Carbon Capture and Storage – A Roadmap for Scotland
study has shown that most oilfields in the northern North Sea cannot easily be used solely for CO2 storage because sea water injection commonly used to maintain field pressure during oil production, significantly reduces the amount of storage capacity for CO2.
Pipelines are the best option for the secure and continuous transport of millions of tonnes of CO2 from different CO2 sources to collection hubs onshore and then to offshore storage hubs for local distribution to diverse storage sites. Several routing options exist and, importantly, can include the connection of pipelines carrying CO2 originating from England or continental Europe. Capital and operational costs for CCS projects are similar to those of the hydrocarbon industry.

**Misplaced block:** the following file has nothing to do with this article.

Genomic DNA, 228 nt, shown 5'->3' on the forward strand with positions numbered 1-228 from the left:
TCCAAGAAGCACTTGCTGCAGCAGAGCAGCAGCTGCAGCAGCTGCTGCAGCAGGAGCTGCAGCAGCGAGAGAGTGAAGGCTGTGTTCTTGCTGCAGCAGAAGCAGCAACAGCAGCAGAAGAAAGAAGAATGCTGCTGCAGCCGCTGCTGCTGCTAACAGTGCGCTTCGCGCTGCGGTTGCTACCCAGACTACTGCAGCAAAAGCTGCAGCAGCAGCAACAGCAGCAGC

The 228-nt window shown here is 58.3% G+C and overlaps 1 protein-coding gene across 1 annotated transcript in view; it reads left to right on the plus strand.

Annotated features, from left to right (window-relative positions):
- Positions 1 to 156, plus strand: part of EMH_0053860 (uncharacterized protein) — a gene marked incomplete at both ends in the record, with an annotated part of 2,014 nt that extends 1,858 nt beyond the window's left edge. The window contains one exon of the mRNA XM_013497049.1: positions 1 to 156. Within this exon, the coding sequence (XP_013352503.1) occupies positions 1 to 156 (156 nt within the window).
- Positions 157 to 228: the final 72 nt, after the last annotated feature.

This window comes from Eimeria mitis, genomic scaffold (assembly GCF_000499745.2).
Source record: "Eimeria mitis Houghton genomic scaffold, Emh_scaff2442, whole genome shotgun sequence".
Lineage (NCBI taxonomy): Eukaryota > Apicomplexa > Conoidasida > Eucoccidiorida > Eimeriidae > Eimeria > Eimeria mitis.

Electricity generated in Scotland from power plant fitted with CCS is shown by this study to be comparable in price to that generated from other low-carbon technologies. The cost of abatement per tonne of CO2 is cheaper on coal plants than on gas, because coal produces larger amounts of CO2 per unit of electricity. However, the cost per unit of low-carbon electricity from coal and gas CCS is approximately the same.